Lou Brock, the St. Louis Cardinals’ speedster who was a first-ballot member of the Baseball Hall of Fame, died Sunday at 81, the team told ESPN.
The Cardinals and Chicago Cubs observed a moment of silence in the outfielder’s memory before their game at Wrigley Field.
“Over my 25-plus years of being his agent, he was perhaps the happiest Hall of Famer I’ve ever encountered,” Dick Zitzmann, Brock’s longtime agent and friend, said of Brock on Sunday. “I think he led a life that will never be duplicated.”
Brock retired in 1979 as the single-season and all-time leader in stolen bases — marks since surpassed by Rickey Henderson. Brock was elected into the Hall of Fame in 1985.
After showing flashes of his potential with the Cubs, Brock’s career took off when he was traded to the Cardinals on June 15, 1964. Acquired in a swap for pitcher Ernie Broglio, Brock became St. Louis’ left fielder and hit .348 with 12 homers, 44 RBIs and 33 steals in just 103 games.
The Cardinals won the World Series in seven games over the New York Yankees in 1964.
Brock would lead the team back to the Series again in 1967 and 1968. Brock had 12 hits in 1967 when St. Louis beat the Boston Red Sox in seven games, then had 13 hits a year later as the Detroit Tigers took the title.
Those two years were part of a 12-season stretch starting in 1965 in which Brock averaged 65 steals and 99 runs scored, with a batting average above .300 in six of those years. He hit 21 homers and stole 52 bases in 1967, the first player to hit more than 20 homers with at least 50 steals in a season.
In 1974, Brock surpassed Maury Wills’ single-season mark with 118 stolen bases, and he eclipsed Ty Cobb for the career mark in 1977, finishing with 938.
Brock’s death came after Hall of Fame pitcher Tom Seaver died Monday. Brock faced Seaver 157 times in his career. That was the most plate appearances against any pitcher for Brock, who was in turn the batter Seaver faced the most number of times, according to ESPN Stats & Information research.
The El Dorado, Arkansas, native ended his 19-year career with 3,023 hits, 149 homers, 900 RBIs and a .293 average.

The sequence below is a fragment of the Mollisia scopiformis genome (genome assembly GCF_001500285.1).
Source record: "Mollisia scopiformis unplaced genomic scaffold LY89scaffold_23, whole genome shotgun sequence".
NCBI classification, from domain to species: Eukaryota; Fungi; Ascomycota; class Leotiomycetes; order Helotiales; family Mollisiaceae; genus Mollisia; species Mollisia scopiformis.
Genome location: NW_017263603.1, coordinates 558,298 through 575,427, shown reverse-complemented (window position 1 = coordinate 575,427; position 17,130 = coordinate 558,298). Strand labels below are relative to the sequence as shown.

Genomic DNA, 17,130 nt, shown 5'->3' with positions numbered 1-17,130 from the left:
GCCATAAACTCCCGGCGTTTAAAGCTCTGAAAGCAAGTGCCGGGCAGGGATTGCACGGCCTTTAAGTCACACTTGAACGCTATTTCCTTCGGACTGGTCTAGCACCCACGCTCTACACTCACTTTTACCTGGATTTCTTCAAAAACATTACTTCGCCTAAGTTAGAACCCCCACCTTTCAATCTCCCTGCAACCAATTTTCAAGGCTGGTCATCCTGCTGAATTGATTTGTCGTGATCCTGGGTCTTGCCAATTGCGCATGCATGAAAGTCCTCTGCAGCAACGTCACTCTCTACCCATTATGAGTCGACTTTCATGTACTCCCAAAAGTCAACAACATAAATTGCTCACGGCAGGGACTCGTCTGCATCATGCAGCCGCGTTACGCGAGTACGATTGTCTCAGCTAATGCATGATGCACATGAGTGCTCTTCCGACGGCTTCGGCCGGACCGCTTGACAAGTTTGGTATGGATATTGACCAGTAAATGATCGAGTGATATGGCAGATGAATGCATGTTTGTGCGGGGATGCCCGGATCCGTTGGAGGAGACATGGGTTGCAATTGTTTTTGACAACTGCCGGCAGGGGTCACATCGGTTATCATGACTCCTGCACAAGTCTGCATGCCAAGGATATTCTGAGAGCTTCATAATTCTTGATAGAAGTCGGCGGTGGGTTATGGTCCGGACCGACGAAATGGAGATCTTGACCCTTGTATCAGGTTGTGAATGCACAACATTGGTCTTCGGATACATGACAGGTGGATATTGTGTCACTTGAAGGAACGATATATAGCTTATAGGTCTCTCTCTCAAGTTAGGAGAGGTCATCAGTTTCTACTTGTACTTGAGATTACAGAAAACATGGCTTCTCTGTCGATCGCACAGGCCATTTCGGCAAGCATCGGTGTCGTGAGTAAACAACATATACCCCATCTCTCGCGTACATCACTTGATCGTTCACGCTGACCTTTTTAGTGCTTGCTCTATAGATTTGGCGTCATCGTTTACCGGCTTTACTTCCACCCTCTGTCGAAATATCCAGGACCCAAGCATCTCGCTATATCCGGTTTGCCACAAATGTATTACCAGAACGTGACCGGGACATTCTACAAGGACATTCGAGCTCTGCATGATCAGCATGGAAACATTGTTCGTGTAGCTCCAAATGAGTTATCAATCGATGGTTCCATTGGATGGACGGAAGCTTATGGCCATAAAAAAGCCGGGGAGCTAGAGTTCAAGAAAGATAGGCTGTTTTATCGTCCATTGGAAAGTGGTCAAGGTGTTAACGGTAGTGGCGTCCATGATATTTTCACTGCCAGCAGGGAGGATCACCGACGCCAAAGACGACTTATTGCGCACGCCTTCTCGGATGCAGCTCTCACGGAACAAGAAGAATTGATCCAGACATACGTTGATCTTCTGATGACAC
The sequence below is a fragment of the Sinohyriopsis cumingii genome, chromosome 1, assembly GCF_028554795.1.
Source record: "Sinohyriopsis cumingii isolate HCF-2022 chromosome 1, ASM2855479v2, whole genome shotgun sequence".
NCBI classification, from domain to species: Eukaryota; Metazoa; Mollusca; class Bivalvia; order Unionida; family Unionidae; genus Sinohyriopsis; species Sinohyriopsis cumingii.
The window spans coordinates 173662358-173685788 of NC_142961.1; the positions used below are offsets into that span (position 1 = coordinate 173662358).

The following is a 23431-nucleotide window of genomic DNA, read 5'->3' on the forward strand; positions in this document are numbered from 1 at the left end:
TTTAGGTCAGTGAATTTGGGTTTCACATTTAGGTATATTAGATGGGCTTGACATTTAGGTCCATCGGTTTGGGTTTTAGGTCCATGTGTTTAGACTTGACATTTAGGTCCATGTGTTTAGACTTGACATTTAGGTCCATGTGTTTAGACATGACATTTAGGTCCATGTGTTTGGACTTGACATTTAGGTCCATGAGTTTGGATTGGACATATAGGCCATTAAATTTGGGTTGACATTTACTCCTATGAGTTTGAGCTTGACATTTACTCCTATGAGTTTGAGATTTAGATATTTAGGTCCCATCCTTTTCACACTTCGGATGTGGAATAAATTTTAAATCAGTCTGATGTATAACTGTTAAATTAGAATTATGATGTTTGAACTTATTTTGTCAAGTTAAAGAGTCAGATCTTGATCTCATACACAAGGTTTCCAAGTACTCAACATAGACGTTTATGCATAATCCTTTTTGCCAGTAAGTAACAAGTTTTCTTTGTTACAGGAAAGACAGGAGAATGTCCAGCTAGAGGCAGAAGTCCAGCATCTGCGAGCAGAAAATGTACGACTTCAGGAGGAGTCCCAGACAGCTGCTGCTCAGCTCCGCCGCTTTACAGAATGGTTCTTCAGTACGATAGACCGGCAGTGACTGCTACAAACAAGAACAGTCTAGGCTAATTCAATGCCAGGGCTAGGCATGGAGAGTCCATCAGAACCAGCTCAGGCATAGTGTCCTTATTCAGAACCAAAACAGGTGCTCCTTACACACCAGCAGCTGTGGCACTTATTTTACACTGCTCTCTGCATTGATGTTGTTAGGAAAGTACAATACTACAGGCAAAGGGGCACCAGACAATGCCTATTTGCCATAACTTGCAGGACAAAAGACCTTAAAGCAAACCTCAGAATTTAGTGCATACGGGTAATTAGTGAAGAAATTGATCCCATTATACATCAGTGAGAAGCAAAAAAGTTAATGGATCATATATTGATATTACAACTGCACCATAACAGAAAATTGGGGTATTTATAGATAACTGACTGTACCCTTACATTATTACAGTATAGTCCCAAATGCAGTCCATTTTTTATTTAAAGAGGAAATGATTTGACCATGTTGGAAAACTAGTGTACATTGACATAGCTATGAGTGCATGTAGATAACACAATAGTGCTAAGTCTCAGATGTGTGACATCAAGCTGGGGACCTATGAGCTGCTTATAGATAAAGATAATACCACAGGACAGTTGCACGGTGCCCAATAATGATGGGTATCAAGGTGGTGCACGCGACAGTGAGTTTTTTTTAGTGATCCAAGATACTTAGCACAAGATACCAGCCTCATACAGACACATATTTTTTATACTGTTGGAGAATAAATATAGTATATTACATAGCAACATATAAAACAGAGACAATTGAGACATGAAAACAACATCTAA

Brock was even better in postseason play, batting .391 with four homers, 16 RBIs and 14 steals in 21 World Series games. He had a record-tying 13 hits in the 1968 World Series; and in Game 4, he homered, tripled and doubled as the Cardinals trounced Detroit and 31-game winner Denny McLain 10-1.
Brock never played in another World Series after 1968, but he remained a star for much of the final 11 years of his career.
He was so synonymous with base-stealing that in 1978 he became the first major leaguer to have an award named for him while still active — the Lou Brock Award, for the National League’s leader in steals. For Brock, base-stealing was an art form and a kind of warfare. He was among the first players to study films of opposing pitchers and, once on base, relied on skill and psychology.
In his 1976 memoir, “Lou Brock: Stealing is My Game,” he explained his success. Take a “modest lead” and “stand perfectly still.” The pitcher was obligated to move, if only “to deliver the pitch.” “Furthermore, he has two things on his mind: the batter and me,” Brock wrote. “I have only one thing in mind — to steal off him. The very business of disconcerting him is marvelously complex.”
Brock closed out his career in 1979 by batting .304, making his sixth All-Star Game appearance and winning the Comeback Player of the Year award. The Cardinals retired his uniform number, 20, and he was inducted into the Hall of Fame in 1985 in his first year of eligibility.
The soft-spoken Brock was determined no matter the score and sometimes angered opponents and teammates by stealing even when the Cards were far ahead.
He also made two damaging mistakes that helped cost St. Louis the 1968 World Series.
In Game 5, with the Cards up 3-2 in the top of the fifth and leading the Series 3-1, Brock doubled with one out and seemed certain to score when Julian Javier lined a single to left. But Brock never attempted to slide, and left fielder Willie Horton’s strong throw arrived in time for catcher Bill Freehan to tag him out.
The Tigers were among many who cited that moment as a turning point. They rallied to win 5-3 in Game 5 and take the final two in St. Louis. In Game 7, won by Detroit 4-1, Brock made another critical lapse: He was picked off first by the Tigers’ Mickey Lolich after singling to lead off the sixth inning, when there was no score.
After his playing career was over, Brock worked as a florist and a commentator for ABC’s “Monday Night Baseball” and was a regular for the Cards at spring training. He served as a part-time instructor while remaining an autograph favorite for fans, some of them wearing Brock-a-brellas, a hat with an umbrella top that he designed.
The Associated Press contributed to this report.